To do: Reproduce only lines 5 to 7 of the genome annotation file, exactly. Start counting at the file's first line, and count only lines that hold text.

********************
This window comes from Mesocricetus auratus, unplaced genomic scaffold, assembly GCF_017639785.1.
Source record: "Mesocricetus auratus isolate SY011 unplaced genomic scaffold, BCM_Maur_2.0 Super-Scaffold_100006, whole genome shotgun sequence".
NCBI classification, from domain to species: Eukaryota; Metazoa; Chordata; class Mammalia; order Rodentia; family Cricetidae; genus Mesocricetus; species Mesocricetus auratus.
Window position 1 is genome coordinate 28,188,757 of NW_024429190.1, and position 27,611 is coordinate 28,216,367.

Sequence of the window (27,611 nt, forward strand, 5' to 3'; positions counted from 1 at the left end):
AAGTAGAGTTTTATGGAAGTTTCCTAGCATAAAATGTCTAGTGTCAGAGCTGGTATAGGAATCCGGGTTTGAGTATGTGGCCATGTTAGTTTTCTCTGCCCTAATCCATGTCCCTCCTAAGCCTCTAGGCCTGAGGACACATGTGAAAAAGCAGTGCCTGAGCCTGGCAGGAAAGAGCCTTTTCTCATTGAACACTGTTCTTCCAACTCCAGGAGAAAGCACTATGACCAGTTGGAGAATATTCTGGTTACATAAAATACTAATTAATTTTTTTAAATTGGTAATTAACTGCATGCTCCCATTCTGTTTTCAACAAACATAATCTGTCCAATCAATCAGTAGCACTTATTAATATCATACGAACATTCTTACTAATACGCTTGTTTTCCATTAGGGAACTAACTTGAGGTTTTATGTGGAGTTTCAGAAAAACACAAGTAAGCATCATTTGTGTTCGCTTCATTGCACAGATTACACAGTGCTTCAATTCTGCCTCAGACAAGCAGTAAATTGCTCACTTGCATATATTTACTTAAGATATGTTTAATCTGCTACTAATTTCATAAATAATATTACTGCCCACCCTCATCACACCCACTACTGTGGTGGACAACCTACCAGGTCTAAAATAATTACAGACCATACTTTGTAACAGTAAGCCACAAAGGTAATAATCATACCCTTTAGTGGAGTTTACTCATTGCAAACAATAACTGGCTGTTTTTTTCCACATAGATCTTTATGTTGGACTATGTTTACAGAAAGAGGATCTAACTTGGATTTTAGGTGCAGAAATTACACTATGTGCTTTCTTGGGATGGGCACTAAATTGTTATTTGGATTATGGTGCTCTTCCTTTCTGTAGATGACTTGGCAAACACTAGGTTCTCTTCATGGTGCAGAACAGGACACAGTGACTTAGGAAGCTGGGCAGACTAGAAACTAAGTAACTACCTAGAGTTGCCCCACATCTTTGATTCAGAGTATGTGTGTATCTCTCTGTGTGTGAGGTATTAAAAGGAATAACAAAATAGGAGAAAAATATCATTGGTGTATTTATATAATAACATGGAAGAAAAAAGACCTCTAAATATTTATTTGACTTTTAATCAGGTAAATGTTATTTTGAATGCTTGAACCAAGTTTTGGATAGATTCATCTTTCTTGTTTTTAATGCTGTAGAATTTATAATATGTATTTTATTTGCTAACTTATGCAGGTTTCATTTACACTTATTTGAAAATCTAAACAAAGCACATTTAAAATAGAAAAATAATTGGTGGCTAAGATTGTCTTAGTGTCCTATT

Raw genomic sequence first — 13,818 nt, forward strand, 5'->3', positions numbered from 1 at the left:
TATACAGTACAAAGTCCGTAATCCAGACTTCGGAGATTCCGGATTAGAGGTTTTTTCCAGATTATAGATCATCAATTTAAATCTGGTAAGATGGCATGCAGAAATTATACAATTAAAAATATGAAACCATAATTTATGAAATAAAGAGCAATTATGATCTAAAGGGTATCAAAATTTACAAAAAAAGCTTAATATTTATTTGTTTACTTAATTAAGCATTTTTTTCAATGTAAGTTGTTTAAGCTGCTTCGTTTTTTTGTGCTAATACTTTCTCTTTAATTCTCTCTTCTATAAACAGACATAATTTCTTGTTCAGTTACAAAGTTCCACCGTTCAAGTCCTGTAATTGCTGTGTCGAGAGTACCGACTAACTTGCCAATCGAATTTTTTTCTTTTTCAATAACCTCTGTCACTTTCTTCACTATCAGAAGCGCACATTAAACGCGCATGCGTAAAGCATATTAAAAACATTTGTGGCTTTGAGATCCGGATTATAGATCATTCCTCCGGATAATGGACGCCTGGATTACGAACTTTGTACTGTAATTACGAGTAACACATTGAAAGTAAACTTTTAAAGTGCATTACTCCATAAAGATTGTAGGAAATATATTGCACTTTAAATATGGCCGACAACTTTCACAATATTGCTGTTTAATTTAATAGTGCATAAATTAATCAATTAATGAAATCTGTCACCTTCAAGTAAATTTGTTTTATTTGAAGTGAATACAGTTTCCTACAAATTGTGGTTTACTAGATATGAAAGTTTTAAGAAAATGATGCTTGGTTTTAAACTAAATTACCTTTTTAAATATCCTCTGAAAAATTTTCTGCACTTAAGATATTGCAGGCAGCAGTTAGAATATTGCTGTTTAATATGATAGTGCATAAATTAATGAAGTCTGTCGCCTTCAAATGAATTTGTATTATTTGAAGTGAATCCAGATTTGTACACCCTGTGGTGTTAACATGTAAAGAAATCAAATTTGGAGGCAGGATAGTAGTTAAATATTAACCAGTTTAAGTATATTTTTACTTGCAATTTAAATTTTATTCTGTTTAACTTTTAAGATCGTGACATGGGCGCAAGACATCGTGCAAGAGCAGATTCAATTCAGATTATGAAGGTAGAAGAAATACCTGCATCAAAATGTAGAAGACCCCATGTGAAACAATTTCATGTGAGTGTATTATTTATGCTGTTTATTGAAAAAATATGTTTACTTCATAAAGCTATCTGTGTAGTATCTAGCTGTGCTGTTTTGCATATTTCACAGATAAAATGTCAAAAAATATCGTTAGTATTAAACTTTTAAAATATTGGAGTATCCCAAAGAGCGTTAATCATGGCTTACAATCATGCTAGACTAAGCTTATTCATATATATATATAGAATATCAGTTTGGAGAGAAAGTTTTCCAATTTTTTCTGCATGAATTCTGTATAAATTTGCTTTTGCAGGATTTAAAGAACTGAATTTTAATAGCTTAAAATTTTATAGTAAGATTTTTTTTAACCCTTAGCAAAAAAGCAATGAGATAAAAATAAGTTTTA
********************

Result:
Sequence of the window (27,611 nt, forward strand, 5' to 3'; positions counted from 1 at the left end):
AAGTAGAGTTTTATGGAAGTTTCCTAGCATAAAATGTCTAGTGTCAGAGCTGGTATAGGAATCCGGGTTTGAGTATGTGGCCATGTTAGTTTTCTCTGCCCTAATCCATGTCCCTCCTAAGCCTCTAGGCCTGAGGACACATGTGAAAAAGCAGTGCCTGAGCCTGGCAGGAAAGAGCCTTTTCTCATTGAACACTGTTCTTCCAACTCCAGGAGAAAGCACTATGACCAGTTGGAGAATATTCTGGTTACATAAAATACTAATTAATTTTTTTAAATTGGTAATTAACTGCATGCTCCCATTCTGTTTTCAACAAACATAATCTGTCCAATCAATCAGTAGCACTTATTAATATCATACGAACATTCTTACTAATACGCTTGTTTTCCATTAGGGAACTAACTTGAGGTTTTATGTGGAGTTTCAGAAAAACACAAGTAAGCATCATTTGTGTTCGCTTCATTGCACAGATTACACAGTGCTTCAATTCTGCCTCAGACAAGCAGTAAATTGCTCACTTGCATATATTTACTTAAGATATGTTTAATCTGCTACTAATTTCATAAATAATATTACTGCCCACCCTCATCACACCCACTACTGTGGTGGACAACCTACCAGGTCTAAAATAATTACAGACCATACTTTGTAACAGTAAGCCACAAAGGTAATAATCATACCCTTTAGTGGAGTTTACTCATTGCAAACAATAACTGGCTGTTTTTTTCCACATAGATCTTTATGTTGGACTATGTTTACAGAAAGAGGATCTAACTTGGATTTTAGGTGCAGAAATTACACTATGTGCTTTCTTGGGATGGGCACTAAATTGTTATTTGGATTATGGTGCTCTTCCTTTCTGTAGATGACTTGGCAAACACTAGGTTCTCTTCATGGTGCAGAACAGGACACAGTGACTTAGGAAGCTGGGCAGACTAGAAACTAAGTAACTACCTAGAGTTGCCCCACATCTTTGATTCAGAGTATGTGTGTATCTCTCTGTGTGTGAGGTATTAAAAGGAATAACAAAATAGGAGAAAAATATCATTGGTGTATTTATATAATAACATGGAAGAAAAAAGACCTCTAAATATTTATTTGACTTTTAATCAGGTAAATGTTATTTTGAATGCTTGAACCAAGTTTTGGATAGATTCATCTTTCTTGTTTTTAATGCTGTAGAATTTATAATATGTATTTTATTTGCTAACTTATGCAGGTTTCATTTACACTTATTTGAAAATCTAAACAAAGCACATTTAAAATAGAAAAATAATTGGTGGCTAAGATTGTCTTAGTGTCCTATT

Raw genomic sequence first — 13,818 nt, forward strand, 5'->3', positions numbered from 1 at the left: